The femur is one of the largest and strongest bones in the body. The femur is the thigh bone which extends from the hip joint down to the knee joint. Because the femur is such a strong bone, it can take tremendous force to cause a fracture of the femur.
A femur stress fracture is the result of cyclic overloading of the bone or a dramatic increase in the muscular forces across their insertion, causing microfracture. These repetitive stresses overcome the ability of the bone to heal the microtrauma. The area most susceptible to stress fracture is the medial junction of the proximal and middle third of the femur, which occurs as a result of the compression forces on the medial femur.
Stress fractures can also occur on the lateral aspect of the femoral neck in areas of distraction and are less likely to heal non-operatively than compression-side stress fractures. Stress fractures occur most often in repetitive overload sports such as in runners and in baseball and basketball players.
As stated previously, the femur is a tremendously strong bone - in order for a femur fracture to occur, either a large force must be applied or something is wrong with the bone. In patients with normal bone strength, the most common causes of femur fractures include:
Symptoms of a femur fracture may include:
Femur fractures are generally divided into three broad categories and their treatment also varies accordingly:
1.Proximal Femur Fractures: Proximal femur fractures, or hip femur fractures, involve the upper-most portion of the thigh bone, just adjacent to the hip joint. These fractures are further subdivided into different types of hip fractures.
2.Femoral Shaft Fractures: A femoral shaft fracture is a severe injury that generally occurs in high-speed motor vehicle collisions and significant falls. These injuries are often one of several major injuries experienced by a patient.
The treatment of a femoral shaft facture is almost always with surgery. The most common procedure is to insert a metal rod down the center of the thigh bone called an intramedullary rod. This procedure reconnects the two ends of the bone, and the rod is secured in place with screws both above and below the fracture. The intramedullary rod generally remains in the bone for the life of the patient, but can be removed if it causes pain or other problems.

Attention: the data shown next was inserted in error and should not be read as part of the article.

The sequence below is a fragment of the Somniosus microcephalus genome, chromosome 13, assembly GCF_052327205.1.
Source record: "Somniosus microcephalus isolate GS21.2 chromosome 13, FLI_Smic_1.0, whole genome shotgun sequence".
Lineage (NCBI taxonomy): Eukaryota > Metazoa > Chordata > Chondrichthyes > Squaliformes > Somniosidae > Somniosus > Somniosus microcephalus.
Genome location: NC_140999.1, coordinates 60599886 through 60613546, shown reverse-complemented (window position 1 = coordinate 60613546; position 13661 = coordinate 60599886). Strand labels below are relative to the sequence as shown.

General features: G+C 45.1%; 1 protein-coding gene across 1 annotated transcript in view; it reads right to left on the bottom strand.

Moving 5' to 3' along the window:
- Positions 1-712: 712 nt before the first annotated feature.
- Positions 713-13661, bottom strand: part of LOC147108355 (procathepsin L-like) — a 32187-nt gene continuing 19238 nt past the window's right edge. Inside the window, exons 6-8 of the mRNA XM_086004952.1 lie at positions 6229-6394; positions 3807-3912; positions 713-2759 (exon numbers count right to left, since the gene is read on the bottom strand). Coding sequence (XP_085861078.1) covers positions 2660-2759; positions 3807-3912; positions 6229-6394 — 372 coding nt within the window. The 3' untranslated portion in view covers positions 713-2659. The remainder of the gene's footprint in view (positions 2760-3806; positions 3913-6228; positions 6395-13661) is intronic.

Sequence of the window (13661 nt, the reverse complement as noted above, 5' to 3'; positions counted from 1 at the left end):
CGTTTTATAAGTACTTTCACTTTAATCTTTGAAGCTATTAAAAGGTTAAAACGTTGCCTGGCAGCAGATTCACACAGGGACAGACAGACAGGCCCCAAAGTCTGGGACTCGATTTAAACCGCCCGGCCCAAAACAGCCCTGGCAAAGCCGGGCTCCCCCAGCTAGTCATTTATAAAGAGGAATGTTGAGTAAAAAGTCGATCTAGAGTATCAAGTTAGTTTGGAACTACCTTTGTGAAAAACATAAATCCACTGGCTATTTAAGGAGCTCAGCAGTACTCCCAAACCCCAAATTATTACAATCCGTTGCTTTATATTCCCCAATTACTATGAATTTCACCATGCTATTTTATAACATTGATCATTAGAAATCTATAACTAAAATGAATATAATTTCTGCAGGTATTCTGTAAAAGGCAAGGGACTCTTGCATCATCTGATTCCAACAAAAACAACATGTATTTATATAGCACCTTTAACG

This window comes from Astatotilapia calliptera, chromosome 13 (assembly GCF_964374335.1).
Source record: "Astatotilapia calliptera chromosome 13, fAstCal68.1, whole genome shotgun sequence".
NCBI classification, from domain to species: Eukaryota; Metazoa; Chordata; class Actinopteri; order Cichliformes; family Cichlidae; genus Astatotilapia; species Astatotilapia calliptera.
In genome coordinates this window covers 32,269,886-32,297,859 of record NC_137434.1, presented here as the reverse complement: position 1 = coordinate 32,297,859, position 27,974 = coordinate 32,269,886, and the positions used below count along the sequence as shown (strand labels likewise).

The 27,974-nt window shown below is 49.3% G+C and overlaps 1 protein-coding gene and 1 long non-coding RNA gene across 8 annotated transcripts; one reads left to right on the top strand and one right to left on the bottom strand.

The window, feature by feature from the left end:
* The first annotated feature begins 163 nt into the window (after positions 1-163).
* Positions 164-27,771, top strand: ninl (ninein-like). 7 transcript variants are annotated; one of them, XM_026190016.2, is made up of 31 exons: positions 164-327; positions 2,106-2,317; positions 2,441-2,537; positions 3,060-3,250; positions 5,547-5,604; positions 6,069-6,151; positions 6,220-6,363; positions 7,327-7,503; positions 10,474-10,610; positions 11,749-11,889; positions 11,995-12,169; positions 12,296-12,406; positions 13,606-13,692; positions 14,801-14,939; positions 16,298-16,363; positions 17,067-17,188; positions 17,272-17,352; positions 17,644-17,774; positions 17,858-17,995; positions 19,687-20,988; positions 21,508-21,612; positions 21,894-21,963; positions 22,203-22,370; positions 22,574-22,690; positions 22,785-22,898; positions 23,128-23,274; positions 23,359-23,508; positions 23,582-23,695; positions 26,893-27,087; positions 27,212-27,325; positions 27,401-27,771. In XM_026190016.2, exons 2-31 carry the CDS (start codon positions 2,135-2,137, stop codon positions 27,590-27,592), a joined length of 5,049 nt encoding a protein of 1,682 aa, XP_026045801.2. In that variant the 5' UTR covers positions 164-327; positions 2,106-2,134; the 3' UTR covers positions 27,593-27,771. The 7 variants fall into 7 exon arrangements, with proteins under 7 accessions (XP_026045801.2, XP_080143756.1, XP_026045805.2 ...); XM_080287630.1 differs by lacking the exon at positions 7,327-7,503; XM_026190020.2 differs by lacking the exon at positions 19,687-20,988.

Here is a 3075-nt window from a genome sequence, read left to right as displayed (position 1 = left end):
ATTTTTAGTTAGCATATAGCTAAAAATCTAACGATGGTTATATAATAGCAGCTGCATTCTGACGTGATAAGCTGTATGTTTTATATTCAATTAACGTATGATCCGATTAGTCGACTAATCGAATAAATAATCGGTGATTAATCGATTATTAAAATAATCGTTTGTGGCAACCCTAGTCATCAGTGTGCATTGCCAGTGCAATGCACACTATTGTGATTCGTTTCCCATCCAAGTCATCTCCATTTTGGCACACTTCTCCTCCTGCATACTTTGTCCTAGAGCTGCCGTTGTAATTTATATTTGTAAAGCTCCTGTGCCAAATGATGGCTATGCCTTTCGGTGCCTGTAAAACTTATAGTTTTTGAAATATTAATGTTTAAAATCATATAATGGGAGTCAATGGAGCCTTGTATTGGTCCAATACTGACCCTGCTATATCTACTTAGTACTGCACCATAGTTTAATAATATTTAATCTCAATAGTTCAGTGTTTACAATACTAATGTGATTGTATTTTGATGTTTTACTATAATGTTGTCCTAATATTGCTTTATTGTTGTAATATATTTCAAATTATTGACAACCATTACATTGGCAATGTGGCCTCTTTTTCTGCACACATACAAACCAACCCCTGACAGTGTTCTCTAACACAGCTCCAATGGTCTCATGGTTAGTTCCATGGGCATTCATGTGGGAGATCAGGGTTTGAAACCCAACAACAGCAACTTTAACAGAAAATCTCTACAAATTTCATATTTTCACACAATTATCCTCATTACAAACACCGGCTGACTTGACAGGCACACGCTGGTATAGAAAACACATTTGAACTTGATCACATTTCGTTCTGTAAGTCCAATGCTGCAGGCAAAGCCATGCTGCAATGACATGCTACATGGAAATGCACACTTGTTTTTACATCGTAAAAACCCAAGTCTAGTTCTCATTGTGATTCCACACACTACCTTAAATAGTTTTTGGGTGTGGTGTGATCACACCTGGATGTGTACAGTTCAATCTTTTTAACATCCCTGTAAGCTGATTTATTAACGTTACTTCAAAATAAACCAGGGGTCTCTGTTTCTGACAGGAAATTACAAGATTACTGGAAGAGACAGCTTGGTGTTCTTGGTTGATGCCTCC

Other less commonly used treatments for femur fracture include a plate and screws or an external fixator. These treatment options may have to be used if an intramedullary rod cannot be used for some reason. In certain patients, depending on the fracture type and associated injuries, an intramedullary rod may not be an option; in these cases one of the other treatments (plate and screws, external fixator, etc.) will be selected.
3.Supracondylar Femur Fractures: A supracondylar femur fracture is an unusual injury to the femur just above the knee joint. These fractures often involve the cartilage surface of the knee joint, and must be treated with this cartilage injury in mind. Patients who sustain a supracondylar femur fracture are often at high risk of developing knee arthritis later in life.
Supracondylar femur fractures are more common in patients with severe osteoporosis and in patients who have previously undergone total knee replacement surgery. In these groups of patients the bone just above the knee joint may be weaker than in normal patients, and therefore more prone to fracture. The treatment of a supracondylar femur fracture is highly variable, and may utilize a cast or brace, external fixator, plate, screws, or an intramedullary rod. There are many variations to these fractures that affect the best choice for fixation of the fracture. Recovery includes ambulation, occupational therapy etc.
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